Social Development Minister Lindiwe Zulu has relaunched the Gender-Based Violence (GBV) Command Centre – a 24-hour facility in Salvokop, Pretoria, to address indecent assault, physical violence, rape, abandonment of children and various other forms of abuse.
The relaunch – which aims to assist the most vulnerable in South Africa, who live each day with the risk of abuse and violence – comes as the country marks the 16 Days of Activism for No Violence Against Women and Children campaign.
“If we do not deal with the issue of GBV [and femicide] house to house, street to street, community to community — we will not be able to take action on the ground,” Zulu said at the relaunch on Friday.
Government must make use of technology to assist women who were in distress so they can be responded to in time.
“It’s not just 16 days of activism – it is 365 days of action,” she said.
Gauteng social development MEC Nomathemba Mokgethi said the centre must act as a strategic link between victims and GBV programmes, and advance community involvement to ensure a safer environment.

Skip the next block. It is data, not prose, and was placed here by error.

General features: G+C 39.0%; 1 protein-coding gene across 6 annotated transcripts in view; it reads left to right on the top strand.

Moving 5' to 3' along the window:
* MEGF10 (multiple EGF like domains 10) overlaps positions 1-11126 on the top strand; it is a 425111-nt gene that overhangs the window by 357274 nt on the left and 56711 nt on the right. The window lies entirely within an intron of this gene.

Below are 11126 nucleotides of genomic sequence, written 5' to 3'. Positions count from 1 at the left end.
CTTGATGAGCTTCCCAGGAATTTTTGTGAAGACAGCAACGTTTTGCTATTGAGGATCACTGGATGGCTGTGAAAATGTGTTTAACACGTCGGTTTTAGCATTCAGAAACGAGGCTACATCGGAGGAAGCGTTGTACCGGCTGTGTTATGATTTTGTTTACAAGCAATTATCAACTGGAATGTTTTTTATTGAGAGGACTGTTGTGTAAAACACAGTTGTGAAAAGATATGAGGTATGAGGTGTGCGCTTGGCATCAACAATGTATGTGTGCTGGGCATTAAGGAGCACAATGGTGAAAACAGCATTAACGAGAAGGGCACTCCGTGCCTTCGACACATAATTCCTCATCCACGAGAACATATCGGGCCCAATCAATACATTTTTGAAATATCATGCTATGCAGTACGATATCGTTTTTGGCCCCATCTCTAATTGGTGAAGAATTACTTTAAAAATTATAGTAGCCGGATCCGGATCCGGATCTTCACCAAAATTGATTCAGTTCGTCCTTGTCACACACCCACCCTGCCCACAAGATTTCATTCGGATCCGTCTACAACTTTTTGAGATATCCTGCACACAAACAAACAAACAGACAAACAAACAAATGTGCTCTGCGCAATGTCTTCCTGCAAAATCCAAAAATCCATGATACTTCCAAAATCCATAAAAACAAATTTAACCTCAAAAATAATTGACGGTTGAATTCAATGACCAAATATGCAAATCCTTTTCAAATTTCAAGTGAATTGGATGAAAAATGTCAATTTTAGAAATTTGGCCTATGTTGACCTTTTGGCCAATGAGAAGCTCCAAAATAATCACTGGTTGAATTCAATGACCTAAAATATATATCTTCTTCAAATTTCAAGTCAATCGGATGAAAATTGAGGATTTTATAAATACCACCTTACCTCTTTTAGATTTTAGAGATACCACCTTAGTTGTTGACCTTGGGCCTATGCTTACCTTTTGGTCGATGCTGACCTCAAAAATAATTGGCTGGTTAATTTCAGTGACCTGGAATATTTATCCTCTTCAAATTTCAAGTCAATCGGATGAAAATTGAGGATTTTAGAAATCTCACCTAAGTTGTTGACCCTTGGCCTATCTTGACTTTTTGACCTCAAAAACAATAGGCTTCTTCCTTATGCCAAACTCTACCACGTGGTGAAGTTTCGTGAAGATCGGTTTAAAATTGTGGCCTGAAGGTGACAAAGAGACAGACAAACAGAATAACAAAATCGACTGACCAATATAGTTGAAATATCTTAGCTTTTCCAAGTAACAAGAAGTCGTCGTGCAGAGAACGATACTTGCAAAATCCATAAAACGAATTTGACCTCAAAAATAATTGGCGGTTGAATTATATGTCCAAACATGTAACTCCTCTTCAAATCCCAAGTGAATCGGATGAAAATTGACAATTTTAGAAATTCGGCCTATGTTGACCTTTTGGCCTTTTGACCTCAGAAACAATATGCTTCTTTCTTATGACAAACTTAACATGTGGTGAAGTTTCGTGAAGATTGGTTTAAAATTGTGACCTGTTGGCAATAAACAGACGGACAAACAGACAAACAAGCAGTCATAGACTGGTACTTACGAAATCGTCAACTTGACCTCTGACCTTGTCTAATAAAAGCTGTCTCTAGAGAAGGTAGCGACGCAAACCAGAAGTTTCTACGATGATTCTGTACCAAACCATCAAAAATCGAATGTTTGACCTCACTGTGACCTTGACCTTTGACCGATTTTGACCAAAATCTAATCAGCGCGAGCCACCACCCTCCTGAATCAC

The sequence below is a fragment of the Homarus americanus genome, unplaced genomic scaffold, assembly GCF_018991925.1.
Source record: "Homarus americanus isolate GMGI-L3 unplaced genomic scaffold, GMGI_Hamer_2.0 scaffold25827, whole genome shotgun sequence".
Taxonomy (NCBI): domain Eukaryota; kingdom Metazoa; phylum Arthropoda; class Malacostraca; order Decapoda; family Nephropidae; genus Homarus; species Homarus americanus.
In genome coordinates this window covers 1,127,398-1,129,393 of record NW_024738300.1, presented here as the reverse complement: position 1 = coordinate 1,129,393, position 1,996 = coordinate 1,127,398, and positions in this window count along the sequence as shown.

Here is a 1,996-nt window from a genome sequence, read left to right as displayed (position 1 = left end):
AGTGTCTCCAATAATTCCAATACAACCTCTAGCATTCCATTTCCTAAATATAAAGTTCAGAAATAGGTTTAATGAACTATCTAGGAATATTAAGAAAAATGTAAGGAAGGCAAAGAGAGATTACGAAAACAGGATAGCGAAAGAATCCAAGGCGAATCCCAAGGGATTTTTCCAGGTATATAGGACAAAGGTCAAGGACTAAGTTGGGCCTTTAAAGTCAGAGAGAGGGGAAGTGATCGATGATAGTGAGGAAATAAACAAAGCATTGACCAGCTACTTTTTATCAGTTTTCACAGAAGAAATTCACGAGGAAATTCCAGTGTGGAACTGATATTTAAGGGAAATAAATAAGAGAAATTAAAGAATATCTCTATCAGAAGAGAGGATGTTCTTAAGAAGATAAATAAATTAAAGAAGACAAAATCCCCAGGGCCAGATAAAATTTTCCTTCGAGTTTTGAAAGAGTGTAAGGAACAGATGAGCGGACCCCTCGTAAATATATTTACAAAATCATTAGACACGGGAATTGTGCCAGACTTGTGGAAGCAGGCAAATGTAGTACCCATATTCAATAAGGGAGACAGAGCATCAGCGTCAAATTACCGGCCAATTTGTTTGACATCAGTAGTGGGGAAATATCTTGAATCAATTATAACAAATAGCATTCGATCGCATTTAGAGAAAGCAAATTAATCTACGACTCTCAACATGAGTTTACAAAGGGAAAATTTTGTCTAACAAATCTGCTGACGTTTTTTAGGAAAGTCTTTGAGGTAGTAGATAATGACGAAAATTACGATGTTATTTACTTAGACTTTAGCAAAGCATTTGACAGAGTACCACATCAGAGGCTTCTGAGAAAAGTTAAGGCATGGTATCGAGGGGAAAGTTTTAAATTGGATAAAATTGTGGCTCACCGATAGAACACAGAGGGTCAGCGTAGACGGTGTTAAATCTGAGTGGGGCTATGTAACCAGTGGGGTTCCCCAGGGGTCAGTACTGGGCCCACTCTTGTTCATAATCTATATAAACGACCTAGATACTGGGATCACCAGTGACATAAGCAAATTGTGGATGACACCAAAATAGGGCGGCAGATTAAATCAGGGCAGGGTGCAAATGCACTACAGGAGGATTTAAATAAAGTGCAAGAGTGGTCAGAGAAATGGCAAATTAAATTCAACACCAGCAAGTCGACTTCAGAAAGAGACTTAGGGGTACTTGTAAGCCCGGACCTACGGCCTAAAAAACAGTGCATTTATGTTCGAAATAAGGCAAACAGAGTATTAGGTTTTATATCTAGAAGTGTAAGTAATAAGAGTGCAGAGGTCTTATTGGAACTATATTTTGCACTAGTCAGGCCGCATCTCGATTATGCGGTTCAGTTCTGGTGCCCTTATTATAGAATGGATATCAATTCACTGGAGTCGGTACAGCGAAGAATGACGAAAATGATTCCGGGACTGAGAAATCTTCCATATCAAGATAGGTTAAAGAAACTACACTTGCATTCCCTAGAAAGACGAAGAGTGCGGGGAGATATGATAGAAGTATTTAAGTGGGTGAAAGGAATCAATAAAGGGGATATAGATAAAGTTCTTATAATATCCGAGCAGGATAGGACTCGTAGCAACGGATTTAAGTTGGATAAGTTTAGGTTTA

“The centre will assist us to work collaboratively with government and society to combat GBV and other forms of inhuman behaviour,” Mokgethi said.
Nardos Bekele-Thomas, the coordinator of the UN and resident representative of the UN Development Programme in SA, emphasised the need to restore family values and moral authority. She challenged individuals to play their role towards ending GBV, noting partnerships were critical.
“In every aspect of our lives, we have to question what is our role and the guiding principle of our lives. In these smaller and bigger pieces of the puzzle, we all have our place.”
Bekele-Thomas said the UN would continue to support the initiative to end GBV.
SA Council of Churches general secretary Bishop Malusi Mpumlwana performed a candle-lighting ceremony in memory of survivors and victims of GBV, and Covid-19.
Contact the centre’s emergency line on 0800-428-428; “Please call me” *120*7867#; Skype: add ‘Helpme GBV’ to your Skype contacts; and SMS: send “help” to 31531.